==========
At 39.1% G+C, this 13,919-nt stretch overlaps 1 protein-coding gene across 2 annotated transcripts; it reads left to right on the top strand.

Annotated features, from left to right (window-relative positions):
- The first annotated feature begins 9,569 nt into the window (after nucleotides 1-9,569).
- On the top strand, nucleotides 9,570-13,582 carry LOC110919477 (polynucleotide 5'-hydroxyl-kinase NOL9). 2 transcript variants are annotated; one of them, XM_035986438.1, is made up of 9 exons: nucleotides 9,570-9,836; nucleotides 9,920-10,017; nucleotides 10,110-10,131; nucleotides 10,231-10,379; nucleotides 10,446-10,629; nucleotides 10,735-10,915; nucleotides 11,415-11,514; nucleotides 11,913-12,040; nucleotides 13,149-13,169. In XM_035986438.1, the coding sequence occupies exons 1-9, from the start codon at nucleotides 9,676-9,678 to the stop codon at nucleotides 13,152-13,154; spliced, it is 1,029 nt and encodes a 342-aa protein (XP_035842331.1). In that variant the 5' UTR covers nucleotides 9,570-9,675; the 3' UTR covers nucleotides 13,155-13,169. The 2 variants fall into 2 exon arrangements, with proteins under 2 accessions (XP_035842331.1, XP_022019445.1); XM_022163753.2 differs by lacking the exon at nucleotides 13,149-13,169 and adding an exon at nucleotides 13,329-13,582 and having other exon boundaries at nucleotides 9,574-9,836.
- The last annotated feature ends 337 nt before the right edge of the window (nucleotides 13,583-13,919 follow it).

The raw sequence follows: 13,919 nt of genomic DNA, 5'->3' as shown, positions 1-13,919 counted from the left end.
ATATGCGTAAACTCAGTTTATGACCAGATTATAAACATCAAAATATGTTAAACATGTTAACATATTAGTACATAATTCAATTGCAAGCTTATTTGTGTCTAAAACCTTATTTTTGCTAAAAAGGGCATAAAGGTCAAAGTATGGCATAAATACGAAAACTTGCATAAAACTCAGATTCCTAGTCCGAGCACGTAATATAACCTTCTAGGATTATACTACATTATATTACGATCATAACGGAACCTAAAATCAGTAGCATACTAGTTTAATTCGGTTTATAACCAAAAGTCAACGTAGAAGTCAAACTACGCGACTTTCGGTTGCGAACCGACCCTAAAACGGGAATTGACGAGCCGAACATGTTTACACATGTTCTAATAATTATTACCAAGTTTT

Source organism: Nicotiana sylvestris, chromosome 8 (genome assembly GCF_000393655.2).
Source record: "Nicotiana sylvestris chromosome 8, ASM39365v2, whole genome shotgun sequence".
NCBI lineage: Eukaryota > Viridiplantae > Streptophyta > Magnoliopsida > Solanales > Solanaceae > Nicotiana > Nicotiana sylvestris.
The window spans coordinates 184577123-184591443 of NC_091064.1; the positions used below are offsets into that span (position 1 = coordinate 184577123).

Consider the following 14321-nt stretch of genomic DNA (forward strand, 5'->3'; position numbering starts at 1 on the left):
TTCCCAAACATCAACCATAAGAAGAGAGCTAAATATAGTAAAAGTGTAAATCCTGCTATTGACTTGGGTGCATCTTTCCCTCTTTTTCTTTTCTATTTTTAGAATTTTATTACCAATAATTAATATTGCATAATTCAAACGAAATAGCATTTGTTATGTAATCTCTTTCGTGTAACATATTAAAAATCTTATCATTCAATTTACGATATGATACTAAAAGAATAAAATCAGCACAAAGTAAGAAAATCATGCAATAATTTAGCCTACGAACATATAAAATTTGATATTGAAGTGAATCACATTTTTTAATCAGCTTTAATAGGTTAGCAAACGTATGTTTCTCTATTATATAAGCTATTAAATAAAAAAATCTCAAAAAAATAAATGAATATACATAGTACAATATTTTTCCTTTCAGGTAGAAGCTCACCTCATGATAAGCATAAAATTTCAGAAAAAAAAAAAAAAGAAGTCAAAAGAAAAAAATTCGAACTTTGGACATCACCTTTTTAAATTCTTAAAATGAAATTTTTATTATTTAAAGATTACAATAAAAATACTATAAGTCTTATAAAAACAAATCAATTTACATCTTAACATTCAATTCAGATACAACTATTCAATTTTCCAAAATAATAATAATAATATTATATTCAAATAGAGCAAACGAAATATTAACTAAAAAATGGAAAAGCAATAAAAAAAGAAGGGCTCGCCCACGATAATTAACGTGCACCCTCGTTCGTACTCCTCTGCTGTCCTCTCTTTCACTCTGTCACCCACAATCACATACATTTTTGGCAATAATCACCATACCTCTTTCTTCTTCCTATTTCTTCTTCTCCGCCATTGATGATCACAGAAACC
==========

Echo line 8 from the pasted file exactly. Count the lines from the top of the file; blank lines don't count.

Source organism: Nicotiana sylvestris, chromosome 8 (genome assembly GCF_000393655.2).